If You Don’t Feed the Horses They Die

People thrive on opportunities to do things that matter. Having a sense of purpose makes people more motivated and increases their overall physical and mental health. How could you help meet someone else’s need to make a difference? How might this improve their world and yours?

Horses waiting to be fed
Photo by Kyriacos Georgiou on Unsplash.

Kids often speak their minds from the backseat of the car. When my daughter was six, she piped up, “I wish I lived in the olden times.” She was deep into the Little House on the Prairie book series at the time so I understood “olden times” to be the era when Laura Ingalls Wilder was a girl and I guessed that the allure of that period had something to do with horses. It did, but not in the way I thought.

“Kids in those days got to do things that mattered,” she explained. “Their jobs weren’t just things like making the bed. If you don’t make your bed nothing happens, but if you don’t feed the horses they die.” And just like that, she had both explained my uphill battle to introduce chores like making the bed and summed up a powerful universal psychological need. People – adults and kids alike –want to know that what they are doing matters and is valued.

It’s hard to feel motivated when you have the sense that what you’re doing doesn’t make a difference. It’s easy to become demoralized when what you’re doing isn’t appreciated. On the flip side, people thrive on opportunities to do things that matter. Having a sense of purpose not only makes people more motivated in the short run but it also increases their overall physical and mental health.

The current war in Ukraine and the outpouring of help from around the world shows what people can do when they feel they are making a difference. In Barcelona, where I live, the Ukrainian consulate is overflowing with donations of everything from coats to medicines. People across Europe are opening up their homes to Ukrainian refugees. Many others are opening up their pocketbooks or holding fundraising events to aid victims of the war. People are acting because their action is needed to save lives. Not only is aid getting to the victims of this awful war, but the people helping are also meeting their own need to make a difference.

Sometimes it’s harder to see the differences that we are making. The teacher who struggles with dwindling resources and uninvolved parents in a failing school may start to think that what they do doesn’t matter. The team member who feels that their work is undervalued and unappreciated may feel no motivation to excel in their job. This is where feedback comes in.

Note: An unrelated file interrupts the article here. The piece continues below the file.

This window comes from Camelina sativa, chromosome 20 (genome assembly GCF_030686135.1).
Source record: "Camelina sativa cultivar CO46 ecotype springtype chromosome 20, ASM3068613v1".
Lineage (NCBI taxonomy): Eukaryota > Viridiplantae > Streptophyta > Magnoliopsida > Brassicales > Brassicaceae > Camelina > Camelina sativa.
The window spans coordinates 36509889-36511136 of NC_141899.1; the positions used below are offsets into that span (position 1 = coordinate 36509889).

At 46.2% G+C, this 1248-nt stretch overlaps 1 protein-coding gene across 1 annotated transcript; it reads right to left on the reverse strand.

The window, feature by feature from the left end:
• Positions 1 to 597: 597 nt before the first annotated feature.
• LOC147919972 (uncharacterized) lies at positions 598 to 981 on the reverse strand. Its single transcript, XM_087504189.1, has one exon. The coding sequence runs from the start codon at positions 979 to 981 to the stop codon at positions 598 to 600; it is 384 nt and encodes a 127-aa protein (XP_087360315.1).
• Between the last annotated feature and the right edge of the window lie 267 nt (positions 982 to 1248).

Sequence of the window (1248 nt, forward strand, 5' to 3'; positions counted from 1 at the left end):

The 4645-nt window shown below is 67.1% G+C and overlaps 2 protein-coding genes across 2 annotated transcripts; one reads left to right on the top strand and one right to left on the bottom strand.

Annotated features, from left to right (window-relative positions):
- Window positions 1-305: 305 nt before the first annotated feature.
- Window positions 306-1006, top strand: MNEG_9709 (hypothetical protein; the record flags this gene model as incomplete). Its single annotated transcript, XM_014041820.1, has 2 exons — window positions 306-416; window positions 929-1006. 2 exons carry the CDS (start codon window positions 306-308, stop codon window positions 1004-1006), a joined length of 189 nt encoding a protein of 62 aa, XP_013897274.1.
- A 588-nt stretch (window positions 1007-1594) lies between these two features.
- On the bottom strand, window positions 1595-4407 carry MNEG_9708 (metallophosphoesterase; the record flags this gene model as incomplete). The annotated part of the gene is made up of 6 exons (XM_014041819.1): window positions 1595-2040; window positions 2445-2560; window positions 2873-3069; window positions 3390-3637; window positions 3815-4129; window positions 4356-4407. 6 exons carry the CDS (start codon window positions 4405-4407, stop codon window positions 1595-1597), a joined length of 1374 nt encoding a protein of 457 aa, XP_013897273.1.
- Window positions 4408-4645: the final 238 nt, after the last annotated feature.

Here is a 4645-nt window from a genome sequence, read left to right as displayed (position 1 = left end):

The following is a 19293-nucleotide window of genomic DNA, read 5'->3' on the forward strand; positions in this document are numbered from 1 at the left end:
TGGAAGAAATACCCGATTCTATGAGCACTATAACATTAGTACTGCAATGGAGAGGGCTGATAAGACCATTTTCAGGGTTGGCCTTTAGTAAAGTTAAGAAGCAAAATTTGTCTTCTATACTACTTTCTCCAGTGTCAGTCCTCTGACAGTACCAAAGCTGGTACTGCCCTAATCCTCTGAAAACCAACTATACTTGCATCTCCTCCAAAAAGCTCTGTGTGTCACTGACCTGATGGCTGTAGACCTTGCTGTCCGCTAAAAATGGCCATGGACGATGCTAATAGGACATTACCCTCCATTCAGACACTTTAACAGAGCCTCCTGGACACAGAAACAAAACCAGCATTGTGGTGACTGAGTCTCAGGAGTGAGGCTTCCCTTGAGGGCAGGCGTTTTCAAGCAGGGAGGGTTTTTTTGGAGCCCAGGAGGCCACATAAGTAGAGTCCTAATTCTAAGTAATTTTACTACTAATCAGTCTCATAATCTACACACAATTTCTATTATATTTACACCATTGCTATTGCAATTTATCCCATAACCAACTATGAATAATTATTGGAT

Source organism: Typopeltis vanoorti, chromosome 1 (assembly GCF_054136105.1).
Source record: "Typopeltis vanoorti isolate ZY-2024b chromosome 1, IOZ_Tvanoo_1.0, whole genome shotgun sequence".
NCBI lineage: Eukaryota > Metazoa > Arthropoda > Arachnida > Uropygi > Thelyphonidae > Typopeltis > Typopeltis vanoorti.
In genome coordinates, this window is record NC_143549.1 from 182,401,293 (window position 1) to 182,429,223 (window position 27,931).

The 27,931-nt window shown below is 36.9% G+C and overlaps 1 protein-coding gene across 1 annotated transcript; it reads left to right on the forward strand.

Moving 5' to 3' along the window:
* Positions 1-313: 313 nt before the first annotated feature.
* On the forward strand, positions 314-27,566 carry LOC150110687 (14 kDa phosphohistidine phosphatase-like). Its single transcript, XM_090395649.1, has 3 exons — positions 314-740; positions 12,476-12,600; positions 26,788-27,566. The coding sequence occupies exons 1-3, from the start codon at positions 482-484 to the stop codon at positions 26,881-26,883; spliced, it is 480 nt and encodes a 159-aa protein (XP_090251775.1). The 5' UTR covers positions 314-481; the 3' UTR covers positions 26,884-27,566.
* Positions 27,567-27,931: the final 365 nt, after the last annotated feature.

The Importance of Feedback

Expressing appreciation, acknowledging value, and helping people see how their work fits into the big picture is an important part of bringing out people’s best. I recently wrote about some common reasons for feeling unmotivated and what you can do about them. That list includes some effective things that you can do for yourself, but sometimes you need a little help from those around you.

A friend of mine had a manager who never went out of his way to praise the people on his team or even acknowledge a job well done. “Why should I praise people for doing their job?” he once asked. Was it any wonder that team morale languished?

It’s true that an overabundance of praise quickly loses its value – I’m thinking about the cry of “great job!” that has become a parental reflex or the ubiquitous “amazing” that people mindlessly post in response to artwork shared on Instagram. But meaningful feedback, praise, and appreciation can be hugely rewarding and motivating. In fact, appreciation and positive feedback can have such a powerful impact on worker satisfaction that it would a shame to confine them to once-a-year Employee Appreciation Day.

People are at their best when they are doing things that matter. How could you – as an employer, a patient, a parent, a friend – help meet someone else’s need to make a difference? To let them know their work is appreciated? To show how their actions matter?

As for my daughter, we eventually stopped worrying about whether her bed was made and set her to work in the kitchen. Unlike the horses, we weren’t going to starve if she didn’t make cookies. But it did mean that our lunchbox contents would be much less interesting. Thankfully – for our tastebuds if not our waistlines – the sense of purpose and the positive feedback she got from providing the family with baked goods meant that was rarely a problem.


Anne Kearney is an artist and writer living in Barcelona, Spain. Her writing and artwork are inspired by her decades of experience as an environmental psychologist working for universities, non-profits and NASA. She has a BA in Cognitive Science from Stanford University and a PhD in Environmental Psychology from the University of Michigan.